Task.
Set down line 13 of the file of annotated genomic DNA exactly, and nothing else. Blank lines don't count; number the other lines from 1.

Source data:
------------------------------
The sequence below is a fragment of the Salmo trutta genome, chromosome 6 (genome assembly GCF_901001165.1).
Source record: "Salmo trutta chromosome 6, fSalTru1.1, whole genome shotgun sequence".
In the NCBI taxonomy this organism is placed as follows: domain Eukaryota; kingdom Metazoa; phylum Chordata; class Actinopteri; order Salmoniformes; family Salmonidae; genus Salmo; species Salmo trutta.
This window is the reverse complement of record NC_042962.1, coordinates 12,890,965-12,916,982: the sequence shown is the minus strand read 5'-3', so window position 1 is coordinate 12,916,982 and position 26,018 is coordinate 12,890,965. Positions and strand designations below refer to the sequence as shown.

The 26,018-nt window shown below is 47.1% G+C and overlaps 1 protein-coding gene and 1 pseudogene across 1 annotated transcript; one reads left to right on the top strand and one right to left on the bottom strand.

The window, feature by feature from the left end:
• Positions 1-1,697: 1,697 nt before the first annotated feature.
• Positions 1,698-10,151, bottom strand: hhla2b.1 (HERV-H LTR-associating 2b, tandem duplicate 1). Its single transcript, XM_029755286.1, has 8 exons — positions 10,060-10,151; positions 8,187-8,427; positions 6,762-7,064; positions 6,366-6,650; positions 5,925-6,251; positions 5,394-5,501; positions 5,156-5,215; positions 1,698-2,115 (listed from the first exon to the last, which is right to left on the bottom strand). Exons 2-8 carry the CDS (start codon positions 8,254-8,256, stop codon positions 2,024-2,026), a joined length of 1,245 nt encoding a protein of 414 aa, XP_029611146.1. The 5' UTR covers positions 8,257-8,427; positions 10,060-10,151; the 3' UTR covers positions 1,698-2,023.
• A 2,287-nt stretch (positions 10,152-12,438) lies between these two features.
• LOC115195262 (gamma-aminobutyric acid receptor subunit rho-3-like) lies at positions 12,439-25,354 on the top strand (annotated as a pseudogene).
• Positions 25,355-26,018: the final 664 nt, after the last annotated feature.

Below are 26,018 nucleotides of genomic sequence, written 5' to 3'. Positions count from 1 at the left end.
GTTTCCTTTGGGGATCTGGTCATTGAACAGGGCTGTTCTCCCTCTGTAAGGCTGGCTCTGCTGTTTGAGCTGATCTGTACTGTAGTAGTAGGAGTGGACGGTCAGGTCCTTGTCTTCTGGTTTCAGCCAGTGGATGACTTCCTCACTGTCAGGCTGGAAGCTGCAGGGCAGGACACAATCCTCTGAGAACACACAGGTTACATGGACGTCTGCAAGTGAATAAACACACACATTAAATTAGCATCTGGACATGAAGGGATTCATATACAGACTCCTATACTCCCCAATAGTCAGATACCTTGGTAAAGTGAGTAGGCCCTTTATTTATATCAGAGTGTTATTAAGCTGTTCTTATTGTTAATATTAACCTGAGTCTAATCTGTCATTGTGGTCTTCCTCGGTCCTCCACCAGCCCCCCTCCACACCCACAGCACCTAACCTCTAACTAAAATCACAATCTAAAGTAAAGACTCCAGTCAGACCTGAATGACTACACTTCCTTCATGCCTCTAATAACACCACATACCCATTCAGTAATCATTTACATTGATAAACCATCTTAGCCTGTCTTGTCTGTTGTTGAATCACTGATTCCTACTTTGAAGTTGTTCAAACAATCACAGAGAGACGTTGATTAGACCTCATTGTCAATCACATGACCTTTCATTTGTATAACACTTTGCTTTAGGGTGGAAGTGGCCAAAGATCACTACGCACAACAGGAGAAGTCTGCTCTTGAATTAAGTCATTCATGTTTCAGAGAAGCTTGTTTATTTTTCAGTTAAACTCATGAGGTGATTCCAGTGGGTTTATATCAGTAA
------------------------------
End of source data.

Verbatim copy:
GTTTCCTTTGGGGATCTGGTCATTGAACAGGGCTGTTCTCCCTCTGTAAGGCTGGCTCTGCTGTTTGAGCTGATCTGTACTGTAGTAGTAGGAGTGGACGGTCAGGTCCTTGTCTTCTGGTTTCAGCCAGTGGATGACTTCCTCACTGTCAGGCTGGAAGCTGCAGGGCAGGACACAATCCTCTGAGAACACACAGGTTACATGGACGTCTGCAAGTGAATAAACACACACATTAAATTAGCATCTGGACATGAAGGGATTCATATACAGACTCCTATACTCCCCAATAGTCAGATACCTTGGTAAAGTGAGTAGGCCCTTTATTTATATCAGAGTGTTATTAAGCTGTTCTTATTGTTAATATTAACCTGAGTCTAATCTGTCATTGTGGTCTTCCTCGGTCCTCCACCAGCCCCCCTCCACACCCACAGCACCTAACCTCTAACTAAAATCACAATCTAAAGTAAAGACTCCAGTCAGACCTGAATGACTACACTTCCTTCATGCCTCTAATAACACCACATACCCATTCAGTAATCATTTACATTGATAAACCATCTTAGCCTGTCTTGTCTGTTGTTGAATCACTGATTCCTACTTTGAAGTTGTTCAAACAATCACAGAGAGACGTTGATTAGACCTCATTGTCAATCACATGACCTTTCATTTGTATAACACTTTGCTTTAGGGTGGAAGTGGCCAAAGATCACTACGCACAACAGGAGAAGTCTGCTCTTGAATTAAGTCATTCATGTTTCAGAGAAGCTTGTTTATTTTTCAGTTAAACTCATGAGGTGATTCCAGTGGGTTTATATCAGTAA